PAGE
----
One day, the clerk paged me to the nursing station. A bouquet of red roses was just delivered for me. Thinking it was from a grateful patient, I was surprised when I read the card. “Love is a gift. Give US a chance…M”.
Two years later… Now
My one-year old daughter joined in singing “Happy birthday” to me while my eleven year old son was trying to keep her from blowing the candles.
There were forty-two candles on my cake, courtesy of my husband. Such sick humor, my silly Max.
My now-bearded Max held a bouquet of beautiful red roses. Still handsome, still 12 years younger. Still in love with me.
My husband held more faith in our relationship than I did. He broke through my resistance until I could not say “No” any more. His relentless pursuit convinced me to follow our hearts.. to live life without regrets.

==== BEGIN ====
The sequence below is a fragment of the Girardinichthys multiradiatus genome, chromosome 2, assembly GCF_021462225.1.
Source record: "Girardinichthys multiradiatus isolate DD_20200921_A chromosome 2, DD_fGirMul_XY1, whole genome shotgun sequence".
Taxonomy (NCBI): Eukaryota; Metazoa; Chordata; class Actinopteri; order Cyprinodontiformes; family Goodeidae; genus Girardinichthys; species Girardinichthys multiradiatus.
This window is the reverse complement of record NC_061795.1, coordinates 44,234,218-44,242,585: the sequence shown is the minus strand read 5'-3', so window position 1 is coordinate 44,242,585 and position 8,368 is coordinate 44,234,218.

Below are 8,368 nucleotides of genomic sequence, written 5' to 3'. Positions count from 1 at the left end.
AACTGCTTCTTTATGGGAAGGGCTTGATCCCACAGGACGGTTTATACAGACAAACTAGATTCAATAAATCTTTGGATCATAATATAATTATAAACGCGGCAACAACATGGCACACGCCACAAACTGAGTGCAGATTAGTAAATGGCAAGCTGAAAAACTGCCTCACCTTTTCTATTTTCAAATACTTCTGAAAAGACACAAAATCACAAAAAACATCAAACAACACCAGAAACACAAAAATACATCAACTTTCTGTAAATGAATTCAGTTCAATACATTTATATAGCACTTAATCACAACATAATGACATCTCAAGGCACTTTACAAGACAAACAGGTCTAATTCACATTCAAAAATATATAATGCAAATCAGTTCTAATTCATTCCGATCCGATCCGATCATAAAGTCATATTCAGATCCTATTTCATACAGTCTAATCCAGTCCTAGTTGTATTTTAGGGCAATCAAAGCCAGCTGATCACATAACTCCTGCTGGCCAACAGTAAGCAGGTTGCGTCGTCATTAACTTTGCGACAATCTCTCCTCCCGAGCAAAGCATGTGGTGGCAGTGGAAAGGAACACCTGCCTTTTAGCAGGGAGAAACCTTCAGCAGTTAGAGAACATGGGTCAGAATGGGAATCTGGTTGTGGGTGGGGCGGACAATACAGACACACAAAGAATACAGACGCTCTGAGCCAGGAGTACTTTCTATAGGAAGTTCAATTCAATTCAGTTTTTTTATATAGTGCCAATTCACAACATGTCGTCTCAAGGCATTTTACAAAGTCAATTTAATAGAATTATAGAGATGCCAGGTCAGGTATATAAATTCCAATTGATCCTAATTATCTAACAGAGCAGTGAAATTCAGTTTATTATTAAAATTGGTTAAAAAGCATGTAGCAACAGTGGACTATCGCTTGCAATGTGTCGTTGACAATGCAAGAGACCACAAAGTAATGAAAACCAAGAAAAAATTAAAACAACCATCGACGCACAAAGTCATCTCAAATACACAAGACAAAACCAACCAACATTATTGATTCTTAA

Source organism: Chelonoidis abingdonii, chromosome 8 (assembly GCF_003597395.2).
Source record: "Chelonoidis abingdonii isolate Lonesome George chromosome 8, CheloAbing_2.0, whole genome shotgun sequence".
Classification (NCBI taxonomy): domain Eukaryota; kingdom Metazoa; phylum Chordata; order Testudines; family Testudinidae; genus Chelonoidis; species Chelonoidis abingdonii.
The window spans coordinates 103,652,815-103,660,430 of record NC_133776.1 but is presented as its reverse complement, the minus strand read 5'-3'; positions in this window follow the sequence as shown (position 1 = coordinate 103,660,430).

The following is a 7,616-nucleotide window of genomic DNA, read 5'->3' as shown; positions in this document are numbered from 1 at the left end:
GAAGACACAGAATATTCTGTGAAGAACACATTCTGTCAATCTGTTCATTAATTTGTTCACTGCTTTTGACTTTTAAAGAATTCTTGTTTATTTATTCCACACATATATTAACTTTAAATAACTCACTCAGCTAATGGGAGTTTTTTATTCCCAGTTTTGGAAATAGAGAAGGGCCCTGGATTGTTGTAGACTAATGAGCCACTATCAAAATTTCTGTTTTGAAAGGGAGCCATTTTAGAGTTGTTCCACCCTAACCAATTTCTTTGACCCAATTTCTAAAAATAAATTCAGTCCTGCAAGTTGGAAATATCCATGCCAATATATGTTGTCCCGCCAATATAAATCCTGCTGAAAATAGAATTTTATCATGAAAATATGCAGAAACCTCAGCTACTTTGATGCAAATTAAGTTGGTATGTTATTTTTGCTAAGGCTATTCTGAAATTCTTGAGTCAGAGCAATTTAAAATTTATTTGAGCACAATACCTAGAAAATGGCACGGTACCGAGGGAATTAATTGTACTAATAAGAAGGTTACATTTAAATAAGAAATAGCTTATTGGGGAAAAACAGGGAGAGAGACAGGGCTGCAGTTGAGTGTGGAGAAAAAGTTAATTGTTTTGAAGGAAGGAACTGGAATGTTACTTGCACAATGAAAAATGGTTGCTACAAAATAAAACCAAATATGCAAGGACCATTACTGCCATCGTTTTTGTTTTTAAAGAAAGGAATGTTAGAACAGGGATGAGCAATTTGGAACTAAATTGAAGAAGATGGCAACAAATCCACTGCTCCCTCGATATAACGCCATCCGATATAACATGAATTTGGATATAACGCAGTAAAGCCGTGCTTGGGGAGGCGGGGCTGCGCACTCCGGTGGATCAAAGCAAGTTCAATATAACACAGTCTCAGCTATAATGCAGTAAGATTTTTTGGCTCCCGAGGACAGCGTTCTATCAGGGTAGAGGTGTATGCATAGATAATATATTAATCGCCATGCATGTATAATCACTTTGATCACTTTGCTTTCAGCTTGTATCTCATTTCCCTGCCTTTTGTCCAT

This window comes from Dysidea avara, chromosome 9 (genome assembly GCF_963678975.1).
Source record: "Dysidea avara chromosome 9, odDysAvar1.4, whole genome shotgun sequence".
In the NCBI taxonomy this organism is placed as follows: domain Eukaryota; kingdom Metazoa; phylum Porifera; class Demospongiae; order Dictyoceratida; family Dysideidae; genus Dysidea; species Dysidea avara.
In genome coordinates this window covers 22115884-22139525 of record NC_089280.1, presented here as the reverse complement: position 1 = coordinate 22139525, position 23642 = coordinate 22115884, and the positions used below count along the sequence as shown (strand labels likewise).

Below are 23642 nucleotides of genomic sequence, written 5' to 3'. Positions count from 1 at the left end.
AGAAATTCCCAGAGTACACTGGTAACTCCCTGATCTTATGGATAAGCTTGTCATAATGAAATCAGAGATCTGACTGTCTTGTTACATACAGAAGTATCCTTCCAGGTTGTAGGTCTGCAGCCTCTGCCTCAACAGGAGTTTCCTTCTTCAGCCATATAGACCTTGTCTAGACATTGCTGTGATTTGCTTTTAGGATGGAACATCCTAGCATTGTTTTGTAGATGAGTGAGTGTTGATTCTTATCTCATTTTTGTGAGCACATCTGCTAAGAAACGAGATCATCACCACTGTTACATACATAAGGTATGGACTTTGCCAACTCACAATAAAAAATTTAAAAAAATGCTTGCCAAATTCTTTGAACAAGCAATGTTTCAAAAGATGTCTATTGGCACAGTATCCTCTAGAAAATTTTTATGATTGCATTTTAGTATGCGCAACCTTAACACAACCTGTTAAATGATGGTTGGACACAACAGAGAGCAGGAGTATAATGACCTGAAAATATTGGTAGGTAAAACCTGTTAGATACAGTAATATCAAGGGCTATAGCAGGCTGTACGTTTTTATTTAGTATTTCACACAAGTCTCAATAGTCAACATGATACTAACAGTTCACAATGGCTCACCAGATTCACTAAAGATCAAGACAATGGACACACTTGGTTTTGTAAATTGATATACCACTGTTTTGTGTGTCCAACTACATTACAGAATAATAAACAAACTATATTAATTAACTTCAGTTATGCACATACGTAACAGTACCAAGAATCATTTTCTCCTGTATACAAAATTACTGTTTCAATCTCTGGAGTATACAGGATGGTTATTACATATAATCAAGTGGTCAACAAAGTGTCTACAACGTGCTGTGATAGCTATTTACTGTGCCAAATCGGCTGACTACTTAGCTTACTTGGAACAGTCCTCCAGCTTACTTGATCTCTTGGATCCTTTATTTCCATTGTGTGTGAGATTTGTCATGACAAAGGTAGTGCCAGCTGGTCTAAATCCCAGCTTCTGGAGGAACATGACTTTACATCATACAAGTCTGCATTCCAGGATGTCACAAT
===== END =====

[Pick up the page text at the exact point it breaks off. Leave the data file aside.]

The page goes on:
Our love was hot and intense, but in its core was a deep, abiding love that will undoubtedly sustain us through. A love to last a lifetime.
“Hey Max, have I told you that you look more and more like Alex O’Loughlin of Hawaii Five-O everyday”? I teased him, just so I can see him blush.
“Okay, Grace Park.”, Max countered, referring to the female lead on the tv show.
“Yeah, right, an older Grace Park.” I pretended to pout.
“A much prettier Grace Park.”. Max bent forward to give me a sweet kiss, much to the delight of my daughter who laughed at anything her parents did. True to form, my adolescent son rolled his eyes, pretending to be embarrassed with our public display of affection. My son adored Max.
I am Jade. He’s my Max. He is May. I am December. So what!
Note: Just a figment of my very fertile imagination. 🙂 This is not a real story.
- If Tomorrow Never Comes(nurses.definitelyfilipino.com)